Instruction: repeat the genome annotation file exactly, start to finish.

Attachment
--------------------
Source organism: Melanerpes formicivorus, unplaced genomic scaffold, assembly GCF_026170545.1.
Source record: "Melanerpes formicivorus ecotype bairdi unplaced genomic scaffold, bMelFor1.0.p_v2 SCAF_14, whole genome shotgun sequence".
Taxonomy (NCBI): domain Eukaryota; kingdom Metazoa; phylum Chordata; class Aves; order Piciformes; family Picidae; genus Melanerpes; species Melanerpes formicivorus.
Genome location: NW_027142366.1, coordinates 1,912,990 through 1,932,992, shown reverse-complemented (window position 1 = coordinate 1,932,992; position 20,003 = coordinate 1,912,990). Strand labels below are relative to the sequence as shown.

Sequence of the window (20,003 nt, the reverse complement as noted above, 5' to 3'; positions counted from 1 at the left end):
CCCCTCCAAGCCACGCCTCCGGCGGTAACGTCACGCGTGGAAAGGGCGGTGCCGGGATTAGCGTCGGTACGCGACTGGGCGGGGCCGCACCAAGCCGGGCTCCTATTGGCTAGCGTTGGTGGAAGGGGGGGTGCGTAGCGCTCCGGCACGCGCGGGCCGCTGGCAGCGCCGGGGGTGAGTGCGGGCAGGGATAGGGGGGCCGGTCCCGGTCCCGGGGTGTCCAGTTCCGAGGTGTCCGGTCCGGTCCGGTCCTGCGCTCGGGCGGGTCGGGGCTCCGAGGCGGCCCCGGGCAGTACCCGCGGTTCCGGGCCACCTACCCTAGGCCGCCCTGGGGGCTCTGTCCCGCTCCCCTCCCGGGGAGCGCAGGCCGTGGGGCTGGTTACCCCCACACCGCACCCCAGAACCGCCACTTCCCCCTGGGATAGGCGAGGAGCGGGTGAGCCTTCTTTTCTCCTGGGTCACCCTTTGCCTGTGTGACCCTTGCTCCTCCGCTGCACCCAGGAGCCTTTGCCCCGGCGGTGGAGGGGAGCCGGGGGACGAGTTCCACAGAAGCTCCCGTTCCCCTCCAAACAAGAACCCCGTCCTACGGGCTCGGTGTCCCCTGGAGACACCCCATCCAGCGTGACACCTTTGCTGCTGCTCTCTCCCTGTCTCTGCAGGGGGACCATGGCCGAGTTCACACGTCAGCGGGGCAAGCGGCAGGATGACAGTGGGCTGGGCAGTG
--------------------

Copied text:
Source organism: Melanerpes formicivorus, unplaced genomic scaffold, assembly GCF_026170545.1.
Source record: "Melanerpes formicivorus ecotype bairdi unplaced genomic scaffold, bMelFor1.0.p_v2 SCAF_14, whole genome shotgun sequence".
Taxonomy (NCBI): domain Eukaryota; kingdom Metazoa; phylum Chordata; class Aves; order Piciformes; family Picidae; genus Melanerpes; species Melanerpes formicivorus.
Genome location: NW_027142366.1, coordinates 1,912,990 through 1,932,992, shown reverse-complemented (window position 1 = coordinate 1,932,992; position 20,003 = coordinate 1,912,990). Strand labels below are relative to the sequence as shown.

Sequence of the window (20,003 nt, the reverse complement as noted above, 5' to 3'; positions counted from 1 at the left end):
CCCCTCCAAGCCACGCCTCCGGCGGTAACGTCACGCGTGGAAAGGGCGGTGCCGGGATTAGCGTCGGTACGCGACTGGGCGGGGCCGCACCAAGCCGGGCTCCTATTGGCTAGCGTTGGTGGAAGGGGGGGTGCGTAGCGCTCCGGCACGCGCGGGCCGCTGGCAGCGCCGGGGGTGAGTGCGGGCAGGGATAGGGGGGCCGGTCCCGGTCCCGGGGTGTCCAGTTCCGAGGTGTCCGGTCCGGTCCGGTCCTGCGCTCGGGCGGGTCGGGGCTCCGAGGCGGCCCCGGGCAGTACCCGCGGTTCCGGGCCACCTACCCTAGGCCGCCCTGGGGGCTCTGTCCCGCTCCCCTCCCGGGGAGCGCAGGCCGTGGGGCTGGTTACCCCCACACCGCACCCCAGAACCGCCACTTCCCCCTGGGATAGGCGAGGAGCGGGTGAGCCTTCTTTTCTCCTGGGTCACCCTTTGCCTGTGTGACCCTTGCTCCTCCGCTGCACCCAGGAGCCTTTGCCCCGGCGGTGGAGGGGAGCCGGGGGACGAGTTCCACAGAAGCTCCCGTTCCCCTCCAAACAAGAACCCCGTCCTACGGGCTCGGTGTCCCCTGGAGACACCCCATCCAGCGTGACACCTTTGCTGCTGCTCTCTCCCTGTCTCTGCAGGGGGACCATGGCCGAGTTCACACGTCAGCGGGGCAAGCGGCAGGATGACAGTGGGCTGGGCAGTG